A flurry of articles have reported on an initiative by the U.S. Department of Justice (DOJ) to fundamentally alter federal enforcement of U.S. civil rights laws barring discrimination on the basis of race, color, or national origin. The DOJ effort has begun to take hold in the Departments of Education and Housing and Urban Development. Should it reach the U.S. Department of Health and Human Services (HHS), the implications for health policy are profound.

The DOJ effort threatens the so-called “disparate impact” standard, which pertains to policies and practices that, while not discriminatory as written, disproportionately and adversely affect people of color. Title VI of the 1964 Civil Rights Act bars discrimination in federally assisted programs on the basis of race, color, and national origin. Title VI thus applies to the health care system, including state Medicaid and Children’s Health Insurance Program agencies, managed care organizations, hospitals, nursing homes, pharmacies, and other health care providers. Further, Title VI applies both to federally assisted services such as research grant funding, and activities undertaken by the institution that receives the funding but that may not directly receive federal funds.

The U.S. Supreme Court has interpreted the statute itself as explicitly addressing only intentional discrimination. But regulations adopted immediately following passage also address seemingly neutral policies and practices that produce a disproportionate adverse impact on minority groups. Under these regulations, hospitals could no longer limit admitting privileges to physicians who were members of local medical societies that barred minority members; by excluding minority physicians, hospitals effectively excluded their patients as well. Hospitals could likewise no longer redline minority neighborhoods though strategic locations and ambulance routes or refuse to participate in Medicaid. All of these policies might rest on neutral justifications, but their effects on people of color were severe.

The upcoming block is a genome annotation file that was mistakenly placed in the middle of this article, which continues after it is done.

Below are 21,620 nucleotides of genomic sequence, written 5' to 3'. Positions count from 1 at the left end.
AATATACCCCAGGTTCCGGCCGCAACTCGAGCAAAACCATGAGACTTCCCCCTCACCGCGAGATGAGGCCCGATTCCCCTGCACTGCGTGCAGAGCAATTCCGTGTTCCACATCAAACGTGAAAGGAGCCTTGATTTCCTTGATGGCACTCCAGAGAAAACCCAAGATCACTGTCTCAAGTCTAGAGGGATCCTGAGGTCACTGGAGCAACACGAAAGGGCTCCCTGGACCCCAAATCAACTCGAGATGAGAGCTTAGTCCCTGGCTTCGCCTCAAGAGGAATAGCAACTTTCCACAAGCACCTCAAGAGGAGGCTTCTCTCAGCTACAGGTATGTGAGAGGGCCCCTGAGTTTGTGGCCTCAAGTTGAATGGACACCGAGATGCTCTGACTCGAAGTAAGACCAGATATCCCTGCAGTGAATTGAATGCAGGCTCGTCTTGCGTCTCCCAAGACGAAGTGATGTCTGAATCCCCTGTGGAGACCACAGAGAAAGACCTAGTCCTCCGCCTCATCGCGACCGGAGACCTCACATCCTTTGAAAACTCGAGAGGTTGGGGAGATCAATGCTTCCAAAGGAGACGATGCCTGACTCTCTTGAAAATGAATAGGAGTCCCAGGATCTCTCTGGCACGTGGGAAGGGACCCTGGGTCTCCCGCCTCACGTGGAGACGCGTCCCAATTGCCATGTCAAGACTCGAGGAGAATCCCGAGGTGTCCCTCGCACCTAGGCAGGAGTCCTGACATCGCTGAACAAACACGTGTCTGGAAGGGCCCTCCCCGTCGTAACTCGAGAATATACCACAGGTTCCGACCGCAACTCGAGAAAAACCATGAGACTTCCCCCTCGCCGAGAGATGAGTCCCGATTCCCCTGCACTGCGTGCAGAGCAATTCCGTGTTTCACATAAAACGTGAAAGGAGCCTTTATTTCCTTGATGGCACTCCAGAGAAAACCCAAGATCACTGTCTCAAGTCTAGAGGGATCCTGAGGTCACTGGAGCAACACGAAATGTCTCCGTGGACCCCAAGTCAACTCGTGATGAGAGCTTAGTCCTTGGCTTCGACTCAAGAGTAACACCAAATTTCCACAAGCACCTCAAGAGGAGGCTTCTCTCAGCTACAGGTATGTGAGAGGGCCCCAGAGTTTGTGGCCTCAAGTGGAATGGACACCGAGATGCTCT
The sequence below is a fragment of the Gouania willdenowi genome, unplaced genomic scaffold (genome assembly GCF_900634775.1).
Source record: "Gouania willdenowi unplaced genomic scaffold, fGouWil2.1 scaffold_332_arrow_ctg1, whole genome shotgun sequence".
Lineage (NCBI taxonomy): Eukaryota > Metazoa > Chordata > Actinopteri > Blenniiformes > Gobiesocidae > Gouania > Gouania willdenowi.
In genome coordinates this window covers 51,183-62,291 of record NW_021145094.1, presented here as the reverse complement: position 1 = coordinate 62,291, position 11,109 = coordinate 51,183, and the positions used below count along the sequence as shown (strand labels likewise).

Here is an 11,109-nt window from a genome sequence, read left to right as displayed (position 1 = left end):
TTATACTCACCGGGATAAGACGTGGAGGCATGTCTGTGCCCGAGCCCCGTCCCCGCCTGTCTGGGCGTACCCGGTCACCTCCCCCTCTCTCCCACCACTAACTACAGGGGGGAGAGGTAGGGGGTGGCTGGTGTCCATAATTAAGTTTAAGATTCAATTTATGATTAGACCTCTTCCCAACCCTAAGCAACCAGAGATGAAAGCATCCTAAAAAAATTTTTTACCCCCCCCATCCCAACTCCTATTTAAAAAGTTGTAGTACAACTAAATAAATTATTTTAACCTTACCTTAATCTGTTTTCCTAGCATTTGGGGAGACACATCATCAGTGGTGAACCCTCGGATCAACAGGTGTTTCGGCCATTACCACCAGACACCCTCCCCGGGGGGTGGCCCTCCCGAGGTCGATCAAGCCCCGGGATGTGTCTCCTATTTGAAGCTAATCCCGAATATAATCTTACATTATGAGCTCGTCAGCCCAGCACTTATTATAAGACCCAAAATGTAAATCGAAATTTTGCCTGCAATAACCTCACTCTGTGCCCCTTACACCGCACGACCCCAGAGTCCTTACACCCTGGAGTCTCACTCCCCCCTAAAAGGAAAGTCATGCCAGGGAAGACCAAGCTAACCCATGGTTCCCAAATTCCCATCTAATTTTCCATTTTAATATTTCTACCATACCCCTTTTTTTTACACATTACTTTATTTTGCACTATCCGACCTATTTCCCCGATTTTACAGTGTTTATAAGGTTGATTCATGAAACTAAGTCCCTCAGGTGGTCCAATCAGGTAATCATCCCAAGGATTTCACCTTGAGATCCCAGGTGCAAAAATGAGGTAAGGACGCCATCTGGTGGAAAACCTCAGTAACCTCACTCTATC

These federal regulations have long been understood as reflecting congressional intent and furthering the law’s deepest purpose. Exercising government-wide powers, DOJ has issued overarching implementation rules while agencies such as HHS maintain program-specific rules. For example, HHS rules bar federally funded entities, either directly or through their subcontractors, from using administrative methods “which have the effect” of either discriminating or impairing the performance of programs on the basis of race, color, or national origin.

The Affordable Care Act extended the law’s reach, applying its standards to the health insurance marketplaces and to private insurers that offer subsidized plans through federally assisted contracts of insurance.

Holding the health system to the disparate impact standard has concrete implications. It means that it is no longer legal to place Medicaid patients on “Medicaid” floors or in “Medicaid” nursing home wings. It means that in moving to more affluent communities, hospitals are expected to assess the impact on neighborhoods left behind and to take steps to mitigate impact, such as setting up satellite clinics. Nondiscrimination means making Medicaid, CHIP, and marketplace-subsidy applications available in community languages spoken, and that translation assistance is offered. It means that health professional education includes cultural competency training, and that health care systems emphasize recruitment of bilingual clinicians familiar with their patients’ culture and heritage. Today, hospitals, health systems, and insurers design their managed care and provider networks with an eye toward inclusiveness.

In short, policies and practices that promote fair treatment and avoid racially identifiable harm today transcend law and have become a social norm. A regulatory rollback to permit federally assisted programs, health providers, and insurers to disregard the impact of their policies and practices on those whom Title VI is intended to protect would effectively legitimize practices that directly or indirectly promote or maintain health care discrimination.